The fine folks over at U.S. Tornadoes put together a really nice summary of this event, which likely ranks Harvey close to or in the top ten for most prolific tornado-producing tropical systems in the United States.
The Houston National Weather Service forecast office issued over 150 warnings for tornadoes through the storm. During that hellacious Saturday night and Sunday morning, over 30 tornado warnings were issued, most of them overlapping with flash flood warnings. We strongly encouraged people to keep their phone alerts on that night because the frequency of tornadoes was almost shocking (and because of numerous videos of an actual tornado in northwest Harris County late that Saturday afternoon that sort of drove home the point). That, coupled with the flooding likely lead to a long, sleepless night for many in the area. I’ll have some comments about the phone alerting issue at the end of the post.
The early tornadoes
First, let’s recap some of the tornadoes that actually occurred. The NWS Houston office has confirmed nearly 30 tornadoes as of September 14th, all of them either EF-0 or EF-1 strength. Here’s a look at some of the tornadoes.
Posted by Eric Berger at 7:37 AM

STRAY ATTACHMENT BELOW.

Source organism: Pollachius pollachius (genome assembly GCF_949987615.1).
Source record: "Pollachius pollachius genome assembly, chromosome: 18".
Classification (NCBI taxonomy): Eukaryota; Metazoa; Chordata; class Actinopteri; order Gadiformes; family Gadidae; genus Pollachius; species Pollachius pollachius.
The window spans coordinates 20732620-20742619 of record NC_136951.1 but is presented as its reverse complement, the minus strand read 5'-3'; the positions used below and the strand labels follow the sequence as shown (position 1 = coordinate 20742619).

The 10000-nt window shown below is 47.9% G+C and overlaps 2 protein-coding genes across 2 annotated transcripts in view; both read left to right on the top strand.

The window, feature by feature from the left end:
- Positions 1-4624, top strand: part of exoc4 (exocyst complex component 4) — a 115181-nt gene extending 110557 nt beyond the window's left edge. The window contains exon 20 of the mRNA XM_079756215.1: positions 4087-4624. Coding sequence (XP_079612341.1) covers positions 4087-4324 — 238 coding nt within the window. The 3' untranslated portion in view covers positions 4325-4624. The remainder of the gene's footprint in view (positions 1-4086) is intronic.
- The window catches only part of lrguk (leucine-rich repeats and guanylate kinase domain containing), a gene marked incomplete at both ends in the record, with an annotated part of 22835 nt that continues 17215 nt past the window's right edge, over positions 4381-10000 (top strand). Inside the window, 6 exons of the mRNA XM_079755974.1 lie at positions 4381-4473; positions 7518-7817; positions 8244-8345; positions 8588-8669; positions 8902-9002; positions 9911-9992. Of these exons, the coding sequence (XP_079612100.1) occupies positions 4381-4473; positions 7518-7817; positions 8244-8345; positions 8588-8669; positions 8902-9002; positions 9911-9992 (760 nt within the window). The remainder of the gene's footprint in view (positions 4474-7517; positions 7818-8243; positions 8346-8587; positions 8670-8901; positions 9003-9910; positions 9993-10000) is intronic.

When it comes to measuring the intensity of hurricanes, the most widely understood metric is sustained wind speed, and this morning Irma has regained some strength, to 130 mph. However for scientists, the more accurate determinant of intensity is central pressure—the extent to which a storm’s center is lower than the Earth’s normal sea-level pressure of 1013.25 millibars. This morning, Irma’s central pressure has been hovering just below 930 millibars. Although far from a record, only six US hurricanes have made landfall with pressures below this—The Indianola storm, the 1919 Florida Keys hurricane, the 1935 Labor Day storm, Camille, Andrew, and Katrina. All are legendary storms. This provides some sense of what is now crossing the Florida keys and moving toward the Florida peninsula.